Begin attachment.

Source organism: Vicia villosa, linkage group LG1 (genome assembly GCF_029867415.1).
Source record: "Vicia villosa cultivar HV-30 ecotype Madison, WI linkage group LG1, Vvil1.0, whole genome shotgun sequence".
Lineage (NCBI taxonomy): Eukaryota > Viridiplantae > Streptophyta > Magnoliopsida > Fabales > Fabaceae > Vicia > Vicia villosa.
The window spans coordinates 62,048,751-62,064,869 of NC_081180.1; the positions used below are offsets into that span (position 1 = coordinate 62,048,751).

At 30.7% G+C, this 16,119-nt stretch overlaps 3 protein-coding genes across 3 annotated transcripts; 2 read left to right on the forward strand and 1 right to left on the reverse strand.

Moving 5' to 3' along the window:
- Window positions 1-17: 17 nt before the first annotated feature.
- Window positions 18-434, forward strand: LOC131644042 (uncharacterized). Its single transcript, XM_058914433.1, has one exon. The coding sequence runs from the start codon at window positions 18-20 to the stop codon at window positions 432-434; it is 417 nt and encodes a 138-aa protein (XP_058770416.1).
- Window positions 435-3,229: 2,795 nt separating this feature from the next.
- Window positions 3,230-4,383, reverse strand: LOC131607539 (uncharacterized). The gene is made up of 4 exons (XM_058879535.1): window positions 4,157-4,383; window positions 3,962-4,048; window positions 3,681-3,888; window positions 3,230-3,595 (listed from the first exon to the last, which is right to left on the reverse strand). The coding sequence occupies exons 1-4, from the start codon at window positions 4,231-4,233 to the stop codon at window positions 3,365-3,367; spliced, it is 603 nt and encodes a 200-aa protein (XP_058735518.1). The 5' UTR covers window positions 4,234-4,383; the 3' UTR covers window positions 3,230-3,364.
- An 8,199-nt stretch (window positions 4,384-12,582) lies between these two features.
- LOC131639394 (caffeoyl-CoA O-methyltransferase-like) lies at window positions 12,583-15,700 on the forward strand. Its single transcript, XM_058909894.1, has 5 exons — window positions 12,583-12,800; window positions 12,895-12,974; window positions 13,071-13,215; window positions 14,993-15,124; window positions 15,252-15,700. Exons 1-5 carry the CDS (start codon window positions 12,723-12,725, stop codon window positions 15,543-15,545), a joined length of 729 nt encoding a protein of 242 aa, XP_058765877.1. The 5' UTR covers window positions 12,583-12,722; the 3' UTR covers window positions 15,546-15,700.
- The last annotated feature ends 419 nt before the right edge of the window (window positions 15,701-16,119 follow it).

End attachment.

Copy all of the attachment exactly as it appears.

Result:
Source organism: Vicia villosa, linkage group LG1 (genome assembly GCF_029867415.1).
Source record: "Vicia villosa cultivar HV-30 ecotype Madison, WI linkage group LG1, Vvil1.0, whole genome shotgun sequence".
Lineage (NCBI taxonomy): Eukaryota > Viridiplantae > Streptophyta > Magnoliopsida > Fabales > Fabaceae > Vicia > Vicia villosa.
The window spans coordinates 62,048,751-62,064,869 of NC_081180.1; the positions used below are offsets into that span (position 1 = coordinate 62,048,751).

At 30.7% G+C, this 16,119-nt stretch overlaps 3 protein-coding genes across 3 annotated transcripts; 2 read left to right on the forward strand and 1 right to left on the reverse strand.

Moving 5' to 3' along the window:
- Window positions 1-17: 17 nt before the first annotated feature.
- Window positions 18-434, forward strand: LOC131644042 (uncharacterized). Its single transcript, XM_058914433.1, has one exon. The coding sequence runs from the start codon at window positions 18-20 to the stop codon at window positions 432-434; it is 417 nt and encodes a 138-aa protein (XP_058770416.1).
- Window positions 435-3,229: 2,795 nt separating this feature from the next.
- Window positions 3,230-4,383, reverse strand: LOC131607539 (uncharacterized). The gene is made up of 4 exons (XM_058879535.1): window positions 4,157-4,383; window positions 3,962-4,048; window positions 3,681-3,888; window positions 3,230-3,595 (listed from the first exon to the last, which is right to left on the reverse strand). The coding sequence occupies exons 1-4, from the start codon at window positions 4,231-4,233 to the stop codon at window positions 3,365-3,367; spliced, it is 603 nt and encodes a 200-aa protein (XP_058735518.1). The 5' UTR covers window positions 4,234-4,383; the 3' UTR covers window positions 3,230-3,364.
- An 8,199-nt stretch (window positions 4,384-12,582) lies between these two features.
- LOC131639394 (caffeoyl-CoA O-methyltransferase-like) lies at window positions 12,583-15,700 on the forward strand. Its single transcript, XM_058909894.1, has 5 exons — window positions 12,583-12,800; window positions 12,895-12,974; window positions 13,071-13,215; window positions 14,993-15,124; window positions 15,252-15,700. Exons 1-5 carry the CDS (start codon window positions 12,723-12,725, stop codon window positions 15,543-15,545), a joined length of 729 nt encoding a protein of 242 aa, XP_058765877.1. The 5' UTR covers window positions 12,583-12,722; the 3' UTR covers window positions 15,546-15,700.
- The last annotated feature ends 419 nt before the right edge of the window (window positions 15,701-16,119 follow it).